A return to long-form blogging

After nearly a year’s absence, I thought I’d blow the dust off this puppy.  I’ve been all about the “microblogging” recently, keeping up with Facebook updates and Twitter (follow me @thenotoriousmeg), but haven’t had the attention span to write anything substantive.   But given the state of the economy, who knows how much longer I’ll be able to travel, so I might as well document it.

2008 was a banner year for my passport, ringing in the New Year in Nicaragua, closely followed by an all too brief trip to Paris (my first), two work trips to Italy in spring and summer, an epic trip to Portugal for which the Husband stayed on an extra two weeks alone, Labor Day week in Barbados for a gonga deal (no real photos from this trip), and ending the year in Istanbul (photos and commentary to come).  Wow.  I feel fortunate as hell.  I wish I could go back and write about each place (and perhaps I will at some point), but a few things I realized in the course of all these travels.

  • I’m really not a Caribbean person.  We went to Barbados in September as a result of a really amazing, government-subsidized deal, along with a couple of H’s friends and made a few new friends.  It was beautiful and relaxing, but a very different kind of travel than I’ve done in the past or plan to do in the future.  While I love going to the beach, I could do without all-inclusive resorts (we actually stayed at the Silverpoint Villa Hotel, which was really awesome and highly recommended) or activities that involve wristbands or forced entertainment.  Our vacations usually involve hours of walking and wandering each day, getting lost, museum fatigue, sitting down to eat hours after we were starting to get hungry, dive bars, and hole-in-wall restaurants.  And we wouldn’t want it any other way.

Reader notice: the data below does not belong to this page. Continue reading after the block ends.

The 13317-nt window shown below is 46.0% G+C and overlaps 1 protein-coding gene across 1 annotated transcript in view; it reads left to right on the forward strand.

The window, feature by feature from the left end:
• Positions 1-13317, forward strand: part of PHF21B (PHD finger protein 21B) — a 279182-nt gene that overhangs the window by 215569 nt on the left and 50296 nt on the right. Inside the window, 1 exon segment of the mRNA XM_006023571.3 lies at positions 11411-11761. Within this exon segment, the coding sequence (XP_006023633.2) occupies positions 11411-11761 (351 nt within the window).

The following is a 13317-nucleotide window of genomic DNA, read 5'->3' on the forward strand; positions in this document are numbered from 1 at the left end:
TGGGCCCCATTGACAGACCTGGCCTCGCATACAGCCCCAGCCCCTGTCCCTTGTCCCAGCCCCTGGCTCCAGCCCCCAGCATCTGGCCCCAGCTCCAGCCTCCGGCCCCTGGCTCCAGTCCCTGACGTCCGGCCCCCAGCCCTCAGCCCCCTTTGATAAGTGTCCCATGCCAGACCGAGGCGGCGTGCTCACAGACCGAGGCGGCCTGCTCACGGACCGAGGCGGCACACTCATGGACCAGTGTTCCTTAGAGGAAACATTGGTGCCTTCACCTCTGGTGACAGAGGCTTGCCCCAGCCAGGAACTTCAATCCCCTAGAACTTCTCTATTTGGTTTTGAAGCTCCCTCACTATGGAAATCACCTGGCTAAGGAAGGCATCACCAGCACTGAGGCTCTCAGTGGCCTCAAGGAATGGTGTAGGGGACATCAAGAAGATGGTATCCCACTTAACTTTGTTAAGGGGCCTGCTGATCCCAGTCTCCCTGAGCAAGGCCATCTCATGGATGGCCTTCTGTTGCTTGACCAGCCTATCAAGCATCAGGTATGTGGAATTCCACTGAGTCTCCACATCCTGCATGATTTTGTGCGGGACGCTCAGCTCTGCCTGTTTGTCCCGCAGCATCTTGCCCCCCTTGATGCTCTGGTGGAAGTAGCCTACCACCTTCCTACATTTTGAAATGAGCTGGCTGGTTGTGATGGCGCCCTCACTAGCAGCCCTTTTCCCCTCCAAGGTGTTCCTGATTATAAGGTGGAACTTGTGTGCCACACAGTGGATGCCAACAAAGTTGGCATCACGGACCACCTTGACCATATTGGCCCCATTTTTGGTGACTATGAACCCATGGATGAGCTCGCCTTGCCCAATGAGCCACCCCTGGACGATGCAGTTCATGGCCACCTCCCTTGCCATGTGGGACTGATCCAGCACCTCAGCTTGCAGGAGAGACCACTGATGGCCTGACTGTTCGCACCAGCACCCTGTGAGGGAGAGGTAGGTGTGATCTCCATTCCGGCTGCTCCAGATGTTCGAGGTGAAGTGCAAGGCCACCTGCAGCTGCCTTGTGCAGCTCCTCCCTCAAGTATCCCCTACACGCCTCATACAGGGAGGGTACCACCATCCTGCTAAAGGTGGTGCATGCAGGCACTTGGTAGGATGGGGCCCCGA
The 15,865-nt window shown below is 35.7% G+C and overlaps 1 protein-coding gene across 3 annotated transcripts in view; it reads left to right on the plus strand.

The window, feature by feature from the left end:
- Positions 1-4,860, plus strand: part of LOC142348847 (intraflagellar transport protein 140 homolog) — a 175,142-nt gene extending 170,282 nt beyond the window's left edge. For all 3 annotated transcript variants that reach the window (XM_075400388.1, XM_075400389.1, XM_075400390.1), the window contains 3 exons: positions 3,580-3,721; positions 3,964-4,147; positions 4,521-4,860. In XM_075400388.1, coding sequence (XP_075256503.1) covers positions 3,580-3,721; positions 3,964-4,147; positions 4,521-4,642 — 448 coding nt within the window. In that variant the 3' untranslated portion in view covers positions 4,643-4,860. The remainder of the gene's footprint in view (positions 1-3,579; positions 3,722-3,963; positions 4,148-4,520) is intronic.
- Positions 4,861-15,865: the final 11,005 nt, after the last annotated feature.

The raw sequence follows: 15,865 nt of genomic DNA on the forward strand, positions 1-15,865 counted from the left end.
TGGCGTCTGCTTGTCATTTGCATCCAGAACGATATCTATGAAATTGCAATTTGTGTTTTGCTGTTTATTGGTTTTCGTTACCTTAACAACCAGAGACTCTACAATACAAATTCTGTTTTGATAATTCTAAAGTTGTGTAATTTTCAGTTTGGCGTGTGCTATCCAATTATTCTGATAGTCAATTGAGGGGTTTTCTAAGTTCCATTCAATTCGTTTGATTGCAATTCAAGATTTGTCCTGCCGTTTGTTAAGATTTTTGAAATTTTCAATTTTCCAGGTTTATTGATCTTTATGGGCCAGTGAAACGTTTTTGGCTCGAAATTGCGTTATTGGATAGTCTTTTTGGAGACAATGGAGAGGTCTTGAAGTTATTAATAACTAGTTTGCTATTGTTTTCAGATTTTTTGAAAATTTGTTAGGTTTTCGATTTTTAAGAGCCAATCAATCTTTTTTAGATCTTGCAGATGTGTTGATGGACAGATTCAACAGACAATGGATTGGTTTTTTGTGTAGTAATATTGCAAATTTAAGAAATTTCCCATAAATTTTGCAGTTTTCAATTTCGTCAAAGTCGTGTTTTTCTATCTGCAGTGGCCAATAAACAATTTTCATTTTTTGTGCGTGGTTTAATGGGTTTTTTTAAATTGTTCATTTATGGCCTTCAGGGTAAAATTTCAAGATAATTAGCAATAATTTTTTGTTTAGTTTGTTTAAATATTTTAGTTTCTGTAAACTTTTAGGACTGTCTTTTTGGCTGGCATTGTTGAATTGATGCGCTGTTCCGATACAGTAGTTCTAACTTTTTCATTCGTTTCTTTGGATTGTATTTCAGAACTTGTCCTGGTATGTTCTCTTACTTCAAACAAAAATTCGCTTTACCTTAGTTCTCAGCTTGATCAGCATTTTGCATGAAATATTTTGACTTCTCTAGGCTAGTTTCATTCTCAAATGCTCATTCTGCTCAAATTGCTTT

• Good exchange rates don’t equal good value. My econ minor husband always gets rankled when I assume a destination must be cheap if the exchange rate is favorable to the dollar, pointing out that it’s more important what you can do with that unit of currency.  Using two of our biggest expeditures, wine and museum admissions, as measures, I found despite the Euro, our Portugal trip was quite cheap.  You could get some decent local wine for a few euro, and the museums all had free days or some way to get reduced admission.  Whereas in Istanbul (with the dollar-friendly Turkish Lira), we paid full-price for every museum (often twice the amounts quoted in guidebooks, I don’t know when they jacked up the prices) to the tune of several hundred total and the cheapest local wine was usually about $15 or 20 US (not outrageous but a lot more than Portugal).  We also found Dublin to be more expensive than Belfast, Paris to be more expensive than London, etc.  New York can be outrageously expensive or amazingly cheap, it all depends on what you are looking for and where you go.
  • Status makes all the difference.  For the last few years, H and I have been really lucky to travel with airline and hotel status, due to the frequent business travel H was doing for a long time.  The past year, however, he hasn’t been flying or staying in hotels weekly and the gravy train is finally coming to an end.  I’ll miss the international flights on AA in business and the free upgrades and welcome amenities at Marriott, but in a way it’ll be nice to be free.  There are so many places that American doesn’t fly that I want to go (i.e. most of the Asian and African continents), even if I won’t get to stand in the special people line anymore. There really is no reason to stay at a chain hotel unless you get a great rate or have points to cash in.  I’m a big Marriott fan, the Plaza in Buenos Aires and the Shelbourne in Dublin are two of the best hotels I’ve ever stayed in, but now I can go places that Marriots and American Airlines don’t.

On tap for 2009: Cartagena, Colombia next month (very cheap tickets available right now, albeit with multiple stops and redeyes) and dreaming of Asia at some point. Also Iceland.  And Berlin.  And maybe Beirut. Damn, I need to win the lottery.

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